A £32m commitment from the Scottish Government to recruit almost 140 new trainee doctors could see junior medics being used to “plug gaps” in the workforce, rather than “make a real difference”, the profession has warned.
Health secretary Humza Yousaf said there would be a “significant expansion of trainee doctors”, with 139 additional trainees to be taken on in those areas of the NHS that have come under greatest pressure as Scotland looks to recover from the Covid-19 pandemic.
This, he said, showed the “Scottish Government’s commitment to support the NHS, not only in response to the pandemic but also as we look beyond and plan ahead to build long-term resilience”.
However, the British Medical Association cast doubt over the relative scale of the increases compared to the challenges the NHS is facing.
Meanwhile, the Royal College of Physicians of Edinburgh stressed the new recruits needed to be “part of a clear workforce plan for the coming decade”.
The posts were announced as the NHS comes under sustained pressure during the ongoing coronavirus crisis, with NHS Lanarkshire having moved to the highest risk status while other boards have warned people not to attend accident and emergency unless their condition is “life-threatening”.
Trainee doctors currently make up more than two-fifths (44%) of the doctors employed by NHS boards.
The new posts will see most successful applicants start from autumn 2022, in specialties including cancer, anaesthetics, intensive care, public health and respiratory medicine – but there will be psychiatry training places with a start date of February next year.
Yousaf said: “Our healthcare staff have been vital in our response to Covid-19, which has reinforced the importance of ensuring we have the right staff in the right place at the right time.”
NHS Education Scotland (NES) medical director and deputy chief executive Professor Stewart Irvine said: “We very much welcome this announcement of additional postgraduate training posts across a wide range of medical specialties for 2022 recruitment.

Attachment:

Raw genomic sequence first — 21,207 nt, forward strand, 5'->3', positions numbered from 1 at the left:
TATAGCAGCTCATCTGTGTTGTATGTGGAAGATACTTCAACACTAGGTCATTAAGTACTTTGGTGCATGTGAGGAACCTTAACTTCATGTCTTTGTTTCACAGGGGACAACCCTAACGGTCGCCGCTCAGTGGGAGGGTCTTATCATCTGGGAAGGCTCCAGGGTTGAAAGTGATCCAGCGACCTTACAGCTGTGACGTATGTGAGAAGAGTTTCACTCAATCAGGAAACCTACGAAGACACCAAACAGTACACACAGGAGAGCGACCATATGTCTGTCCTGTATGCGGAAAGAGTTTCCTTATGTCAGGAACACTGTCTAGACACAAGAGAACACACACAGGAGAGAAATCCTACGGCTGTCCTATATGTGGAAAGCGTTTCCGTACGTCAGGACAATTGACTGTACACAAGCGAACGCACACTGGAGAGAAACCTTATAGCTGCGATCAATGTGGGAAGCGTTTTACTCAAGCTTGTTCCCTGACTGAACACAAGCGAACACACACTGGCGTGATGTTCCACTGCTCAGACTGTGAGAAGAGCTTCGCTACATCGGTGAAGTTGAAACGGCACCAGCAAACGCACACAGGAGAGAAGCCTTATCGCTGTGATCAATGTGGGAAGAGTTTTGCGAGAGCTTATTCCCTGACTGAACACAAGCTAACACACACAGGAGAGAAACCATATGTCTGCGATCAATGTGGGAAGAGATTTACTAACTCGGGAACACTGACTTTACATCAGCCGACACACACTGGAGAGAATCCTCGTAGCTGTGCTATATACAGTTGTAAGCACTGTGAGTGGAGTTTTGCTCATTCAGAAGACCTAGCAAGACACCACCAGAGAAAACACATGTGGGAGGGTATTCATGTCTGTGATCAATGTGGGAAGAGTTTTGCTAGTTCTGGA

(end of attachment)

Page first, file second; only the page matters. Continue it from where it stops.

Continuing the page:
“NES will continue to develop our programmes to ensure that we offer the best possible training for those who choose to pursue their medical career in Scotland and to support our future NHS workforce needs.”
Dr Lailah Peel, chair of the BMA’s Scottish junior doctor committee, welcomed the investment but added: “The relative scale of these increases compared to the challenges the workforce faces means we risk these junior doctors being used simply to plug gaps given the current stretched state of the workforce, rather than make a real difference to workforce shortages in both the short and long term.
“There are also still considerable consultant vacancies in Scotland along with that huge pressure on the workforce, and as such we need to ensure there is sufficient time and resources for training both the junior doctors we already have and the additional posts.
“Without our senior counterparts, that will be a very difficult task to do.”
She stressed any investment “must be part of a comprehensive and long-term workforce plan which moves beyond year-on-year fluctuations and also allows us to support existing staff to help them get through this coming winter and beyond, so they do not choose to leave the NHS prematurely as a result of exhaustion, stress or feeling undervalued”.
Dr Peel concluded: “This investment to train more doctors is welcome – but it needs to be part of a much bigger plan and the Scottish junior doctor committee looks forward to working with the Scottish Government, and employers, to take things forward.”
Dr Miles Mack, chairman of the Scottish Academy of Medical Royal Colleges, also welcomed the expansion as a step to tackle workforce shortages.
He said: “We have been recommending an increase in training numbers for some time, and it is very encouraging that the Scottish Government has listened to advice and has responded.
“We now need to ensure that these doctors have a good training experience and that the consultants and GPs who train them have time to do so effectively.”
Professor Andrew Elder, president of the Royal College of Physicians of Edinburgh, said: “The college has consistently called for greater investment in the medical workforce, so this funding for additional trainee posts is very welcome.”
However, he added: “Doctors have been under immense pressure during the Covid-19 pandemic, which has resulted in heavier workloads and excessive working hours – impacting doctors’ morale.
“Unfortunately, doctors had already been facing heavier workloads before the pandemic and the college is very clear that Covid-19 has exacerbated the problem, rather than having caused it alone.
“While the college welcomes the additional trainee posts, we would caveat that this needs to be part of a clear workforce plan for the coming decade. Scotland has a long and proud tradition of excellence in medical training and education and this must be sustained.
“Medical trainees must be given the time to focus on medical education while working – and consultants must be given the time to teach trainees.”